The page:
Responding to numerous customer complaints, the Federal Communications Commission asked the carrier last week to explain why it was having significant difficulties meeting the recently enacted.
All U.S. carriers were having problems with automated systems they installed to ensure that defecting customers got to keep their old phone number. The FCC said Tuesday that it's so far received 600 consumer complaints about the plodding pace of number portability. More than half, or about 322, were targeted at AT&T Wireless. Verizon Wireless had the second-highest number of complaints, 129.
The culprit for some of the AT&T Wireless problems was software the subcontractor AT&T hired used to do the behind-the-scenes work involved in ensuring that subscribers kept their old phone number after switching to rival carriers, according to a preview of the carrier's FCC response, made available Tuesday.
The subcontractor's software was taking much longer than anticipated--between 30 minutes and "many, many hours"--to process the requests, AT&T Wireless spokesman Mark Siegel said. The exact nature of the technical problems will be in a letter the carrier will provide the FCC on Wednesday.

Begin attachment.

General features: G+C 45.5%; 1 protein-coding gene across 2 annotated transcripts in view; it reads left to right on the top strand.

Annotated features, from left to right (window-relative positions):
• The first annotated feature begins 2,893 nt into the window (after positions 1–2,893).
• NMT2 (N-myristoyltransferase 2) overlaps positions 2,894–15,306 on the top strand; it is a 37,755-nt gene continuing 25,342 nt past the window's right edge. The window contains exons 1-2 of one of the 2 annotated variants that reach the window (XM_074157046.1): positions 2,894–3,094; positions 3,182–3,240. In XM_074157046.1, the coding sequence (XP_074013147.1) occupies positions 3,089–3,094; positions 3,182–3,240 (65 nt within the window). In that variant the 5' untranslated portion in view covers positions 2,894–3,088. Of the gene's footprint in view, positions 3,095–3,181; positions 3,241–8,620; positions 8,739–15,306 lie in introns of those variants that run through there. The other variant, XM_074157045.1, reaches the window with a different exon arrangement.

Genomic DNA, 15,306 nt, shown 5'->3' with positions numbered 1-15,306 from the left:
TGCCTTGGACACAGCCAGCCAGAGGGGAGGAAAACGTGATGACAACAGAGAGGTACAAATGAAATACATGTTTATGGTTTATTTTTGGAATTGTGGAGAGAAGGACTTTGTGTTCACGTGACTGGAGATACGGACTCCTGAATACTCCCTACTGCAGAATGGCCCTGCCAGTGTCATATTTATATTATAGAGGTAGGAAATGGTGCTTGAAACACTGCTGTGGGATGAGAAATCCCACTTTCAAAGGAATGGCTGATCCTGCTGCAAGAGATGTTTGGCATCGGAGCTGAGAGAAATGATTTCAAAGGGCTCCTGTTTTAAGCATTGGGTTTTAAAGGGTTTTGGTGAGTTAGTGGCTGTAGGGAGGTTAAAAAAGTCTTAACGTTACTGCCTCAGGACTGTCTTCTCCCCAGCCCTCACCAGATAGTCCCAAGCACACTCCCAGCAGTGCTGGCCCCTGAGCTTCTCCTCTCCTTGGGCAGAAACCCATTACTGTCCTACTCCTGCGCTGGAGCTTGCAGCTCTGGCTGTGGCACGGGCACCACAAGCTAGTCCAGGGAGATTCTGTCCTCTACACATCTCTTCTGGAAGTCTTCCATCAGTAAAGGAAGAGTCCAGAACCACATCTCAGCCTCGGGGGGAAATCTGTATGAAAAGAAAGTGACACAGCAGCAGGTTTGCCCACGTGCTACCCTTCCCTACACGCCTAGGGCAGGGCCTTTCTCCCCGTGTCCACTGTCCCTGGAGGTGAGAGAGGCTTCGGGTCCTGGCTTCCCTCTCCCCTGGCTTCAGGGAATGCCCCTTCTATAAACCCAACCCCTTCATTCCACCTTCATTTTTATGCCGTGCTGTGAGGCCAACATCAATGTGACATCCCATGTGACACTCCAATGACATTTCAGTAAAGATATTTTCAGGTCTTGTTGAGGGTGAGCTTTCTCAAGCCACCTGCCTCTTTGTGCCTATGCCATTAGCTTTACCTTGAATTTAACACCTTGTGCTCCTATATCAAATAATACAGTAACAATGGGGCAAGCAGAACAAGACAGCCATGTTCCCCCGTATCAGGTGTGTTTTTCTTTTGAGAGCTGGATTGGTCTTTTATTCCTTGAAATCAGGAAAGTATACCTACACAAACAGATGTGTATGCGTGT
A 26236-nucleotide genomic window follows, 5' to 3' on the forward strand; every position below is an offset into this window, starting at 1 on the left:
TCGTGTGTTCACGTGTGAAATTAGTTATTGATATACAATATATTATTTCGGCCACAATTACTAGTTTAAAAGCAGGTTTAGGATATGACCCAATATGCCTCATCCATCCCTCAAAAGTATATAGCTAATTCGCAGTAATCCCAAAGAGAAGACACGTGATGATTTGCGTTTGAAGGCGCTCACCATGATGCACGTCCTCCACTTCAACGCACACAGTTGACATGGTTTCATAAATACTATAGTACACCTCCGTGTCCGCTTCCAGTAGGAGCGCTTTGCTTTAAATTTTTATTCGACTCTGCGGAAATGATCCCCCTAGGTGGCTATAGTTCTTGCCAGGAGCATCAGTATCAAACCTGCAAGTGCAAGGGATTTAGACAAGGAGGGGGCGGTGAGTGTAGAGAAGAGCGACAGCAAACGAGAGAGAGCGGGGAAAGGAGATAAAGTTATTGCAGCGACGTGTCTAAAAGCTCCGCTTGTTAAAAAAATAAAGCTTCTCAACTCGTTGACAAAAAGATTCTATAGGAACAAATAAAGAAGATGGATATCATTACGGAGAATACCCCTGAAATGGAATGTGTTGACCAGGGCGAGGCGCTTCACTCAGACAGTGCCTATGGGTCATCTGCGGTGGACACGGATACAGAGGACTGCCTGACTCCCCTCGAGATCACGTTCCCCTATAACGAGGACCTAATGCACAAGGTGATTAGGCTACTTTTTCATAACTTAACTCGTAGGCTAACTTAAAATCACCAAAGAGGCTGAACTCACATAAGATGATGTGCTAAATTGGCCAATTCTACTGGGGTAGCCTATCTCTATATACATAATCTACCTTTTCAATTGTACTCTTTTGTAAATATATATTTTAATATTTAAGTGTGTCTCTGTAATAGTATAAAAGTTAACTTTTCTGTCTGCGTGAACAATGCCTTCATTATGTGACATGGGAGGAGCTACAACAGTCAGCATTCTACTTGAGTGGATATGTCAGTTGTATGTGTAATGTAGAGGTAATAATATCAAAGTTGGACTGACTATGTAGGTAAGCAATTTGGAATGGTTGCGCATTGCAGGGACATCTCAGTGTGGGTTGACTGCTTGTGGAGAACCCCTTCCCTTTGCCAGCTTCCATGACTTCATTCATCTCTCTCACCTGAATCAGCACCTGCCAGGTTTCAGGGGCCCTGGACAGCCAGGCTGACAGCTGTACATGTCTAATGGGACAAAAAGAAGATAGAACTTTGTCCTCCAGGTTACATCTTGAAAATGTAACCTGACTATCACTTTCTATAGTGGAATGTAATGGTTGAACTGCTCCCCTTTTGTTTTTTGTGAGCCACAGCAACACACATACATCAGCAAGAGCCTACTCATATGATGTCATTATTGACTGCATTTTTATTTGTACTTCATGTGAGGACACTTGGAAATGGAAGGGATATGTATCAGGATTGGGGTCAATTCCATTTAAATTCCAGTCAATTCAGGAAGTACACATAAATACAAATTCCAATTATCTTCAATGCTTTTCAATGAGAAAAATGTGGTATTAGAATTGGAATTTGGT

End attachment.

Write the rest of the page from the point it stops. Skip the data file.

The software problems are now rectified, and AT&T Wireless takes less than 30 minutes to respond to about 95 percent of all the telephone number-porting requests its subscribers are making, Siegel said. At the height of AT&T Wireless' woes, it was experiencing problems with more than 60 percent of the telephone numbers it was trying to hand off to other carriers.